40 Canterbury students caught cheating
More than 40 Canterbury tertiary students were caught trying to cheat their way into better grades last year.
Canterbury's three tertiary establishments; Lincoln University, the University of Canterbury and the Christchurch Polytechnic Institute of Technology, (CPIT) keep records of students who break exam rules.
Nine University of Canterbury students were caught cheating in exams in 2012.
Three of those students tried to sneak additional formula sheets into their written exams and three hustled in unauthorised material.
Another took a calculator into their exam while one took an exam answer booklet out of the room after finishing the exam and held onto it for two hours.
One was simply caught "cheating", according to university records.
At CPIT 14 students were investigated for cheating in exams last year.
CPIT views cheating as copying work from another person, taking information secretly into an exam, improperly accessing information about questions or answers, arranging for someone else to produce an assignment or to sit an exam and inappropriately using technology during an exam.
Students who submit work that was jointly prepared, but presented as if it is their own, are also noted as cheating.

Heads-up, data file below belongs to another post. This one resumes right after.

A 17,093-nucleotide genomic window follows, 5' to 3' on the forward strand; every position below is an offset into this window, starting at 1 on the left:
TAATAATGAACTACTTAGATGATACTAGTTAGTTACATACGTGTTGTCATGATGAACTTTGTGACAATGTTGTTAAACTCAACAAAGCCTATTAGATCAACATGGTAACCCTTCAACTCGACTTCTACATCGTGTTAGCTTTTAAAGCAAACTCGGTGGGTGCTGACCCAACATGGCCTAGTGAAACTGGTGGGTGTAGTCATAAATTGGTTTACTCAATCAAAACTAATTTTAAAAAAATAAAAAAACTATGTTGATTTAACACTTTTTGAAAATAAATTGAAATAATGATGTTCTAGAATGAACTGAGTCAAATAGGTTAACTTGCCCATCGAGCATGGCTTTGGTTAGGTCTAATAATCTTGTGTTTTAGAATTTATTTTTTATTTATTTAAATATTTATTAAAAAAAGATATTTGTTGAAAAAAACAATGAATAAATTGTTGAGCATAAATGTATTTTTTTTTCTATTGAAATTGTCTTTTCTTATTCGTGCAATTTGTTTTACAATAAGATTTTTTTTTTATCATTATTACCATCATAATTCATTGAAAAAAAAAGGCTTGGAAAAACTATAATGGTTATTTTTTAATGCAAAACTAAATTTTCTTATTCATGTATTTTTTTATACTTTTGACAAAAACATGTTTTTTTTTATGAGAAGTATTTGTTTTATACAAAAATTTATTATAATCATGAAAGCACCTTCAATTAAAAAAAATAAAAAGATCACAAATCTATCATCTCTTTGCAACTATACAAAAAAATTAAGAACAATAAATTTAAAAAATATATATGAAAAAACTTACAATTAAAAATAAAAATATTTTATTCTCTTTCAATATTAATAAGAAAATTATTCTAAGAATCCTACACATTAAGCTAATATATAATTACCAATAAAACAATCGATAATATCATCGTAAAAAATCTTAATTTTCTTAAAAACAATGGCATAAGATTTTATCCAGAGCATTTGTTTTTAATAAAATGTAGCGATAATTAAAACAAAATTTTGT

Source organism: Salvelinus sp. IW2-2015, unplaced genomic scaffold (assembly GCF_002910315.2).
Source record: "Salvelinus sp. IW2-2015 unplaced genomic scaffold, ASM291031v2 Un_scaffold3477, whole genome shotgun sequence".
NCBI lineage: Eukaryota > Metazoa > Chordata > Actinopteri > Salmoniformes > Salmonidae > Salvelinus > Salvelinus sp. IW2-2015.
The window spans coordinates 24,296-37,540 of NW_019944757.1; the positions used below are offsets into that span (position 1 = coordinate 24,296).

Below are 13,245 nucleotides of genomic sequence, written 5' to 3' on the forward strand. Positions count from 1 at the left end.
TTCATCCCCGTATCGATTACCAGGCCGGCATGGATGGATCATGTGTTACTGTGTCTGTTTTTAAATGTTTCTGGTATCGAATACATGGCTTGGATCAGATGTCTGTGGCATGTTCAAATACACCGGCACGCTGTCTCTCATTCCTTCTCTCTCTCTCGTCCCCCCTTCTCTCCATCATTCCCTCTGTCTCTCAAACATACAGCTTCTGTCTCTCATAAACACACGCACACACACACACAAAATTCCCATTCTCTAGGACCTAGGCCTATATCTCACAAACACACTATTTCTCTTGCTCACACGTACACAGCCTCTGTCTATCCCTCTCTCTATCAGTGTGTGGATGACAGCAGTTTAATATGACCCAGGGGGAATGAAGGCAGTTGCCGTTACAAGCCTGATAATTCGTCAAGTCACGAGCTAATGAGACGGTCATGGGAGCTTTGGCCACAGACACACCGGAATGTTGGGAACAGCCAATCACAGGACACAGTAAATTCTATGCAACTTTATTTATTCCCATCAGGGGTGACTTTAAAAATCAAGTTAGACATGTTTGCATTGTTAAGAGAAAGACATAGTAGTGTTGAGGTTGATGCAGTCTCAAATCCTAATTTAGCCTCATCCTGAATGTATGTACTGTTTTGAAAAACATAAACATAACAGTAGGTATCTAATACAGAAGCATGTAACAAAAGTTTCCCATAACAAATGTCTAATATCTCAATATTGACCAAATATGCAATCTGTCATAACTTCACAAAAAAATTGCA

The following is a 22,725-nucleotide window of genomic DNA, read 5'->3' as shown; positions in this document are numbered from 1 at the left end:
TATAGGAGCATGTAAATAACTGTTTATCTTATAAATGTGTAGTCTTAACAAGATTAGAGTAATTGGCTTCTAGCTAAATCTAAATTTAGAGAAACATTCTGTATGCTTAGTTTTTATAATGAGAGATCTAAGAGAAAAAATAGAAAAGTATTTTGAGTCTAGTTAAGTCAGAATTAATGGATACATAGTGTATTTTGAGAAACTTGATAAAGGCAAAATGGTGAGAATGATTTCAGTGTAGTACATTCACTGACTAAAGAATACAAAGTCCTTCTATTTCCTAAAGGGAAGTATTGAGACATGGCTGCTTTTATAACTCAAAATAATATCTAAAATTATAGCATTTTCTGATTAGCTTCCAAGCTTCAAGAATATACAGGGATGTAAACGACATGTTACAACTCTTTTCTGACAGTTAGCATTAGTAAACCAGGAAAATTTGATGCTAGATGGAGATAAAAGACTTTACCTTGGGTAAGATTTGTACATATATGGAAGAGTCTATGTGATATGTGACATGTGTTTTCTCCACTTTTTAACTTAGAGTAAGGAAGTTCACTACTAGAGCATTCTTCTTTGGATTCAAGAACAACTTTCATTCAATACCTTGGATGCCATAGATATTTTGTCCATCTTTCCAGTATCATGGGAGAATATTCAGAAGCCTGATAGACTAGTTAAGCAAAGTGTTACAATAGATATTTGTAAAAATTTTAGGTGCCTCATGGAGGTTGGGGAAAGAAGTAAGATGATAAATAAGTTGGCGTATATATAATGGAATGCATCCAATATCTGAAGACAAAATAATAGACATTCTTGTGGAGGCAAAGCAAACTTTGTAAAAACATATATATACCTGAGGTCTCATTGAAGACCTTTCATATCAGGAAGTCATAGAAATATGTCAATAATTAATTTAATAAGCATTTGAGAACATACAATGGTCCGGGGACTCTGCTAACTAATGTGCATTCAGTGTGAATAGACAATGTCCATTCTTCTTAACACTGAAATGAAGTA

The polytechnic applies mark penalties to students who cheat.
At Lincoln University, 20 students were caught cheating in exams and in course work.
The university has a centralised system for reporting and recording cases of dishonest academic practice throughout the year.
Lincoln takes plagiarism - passing another's work off as if it is your own - seriously and uses detection software such as Turnitin to identify the same phrases as used in another source.
Plagiarism, collusion (where students work together) using notes, a cellphone or copying in an exam all count as cheating at Lincoln.
Of the 20 cases investigated, 16 resulted in a mark penalty or fine.
"Lincoln University does not tolerate academic dishonesty and emphasises awareness and education of academic honesty," a spokeswoman said.
"In cases where academic dishonesty is detected and determined, the university imposes penalties ranging from mark penalties, course failures and fines, through to exclusion from the university for serious or repeated offences."
All three institutions have slightly different parameters for cheating and apply differing penalties to offending students.
- © Fairfax NZ News
Should schools be using dogs to detect drugs?Related story: Demand rises for drug dogs at schools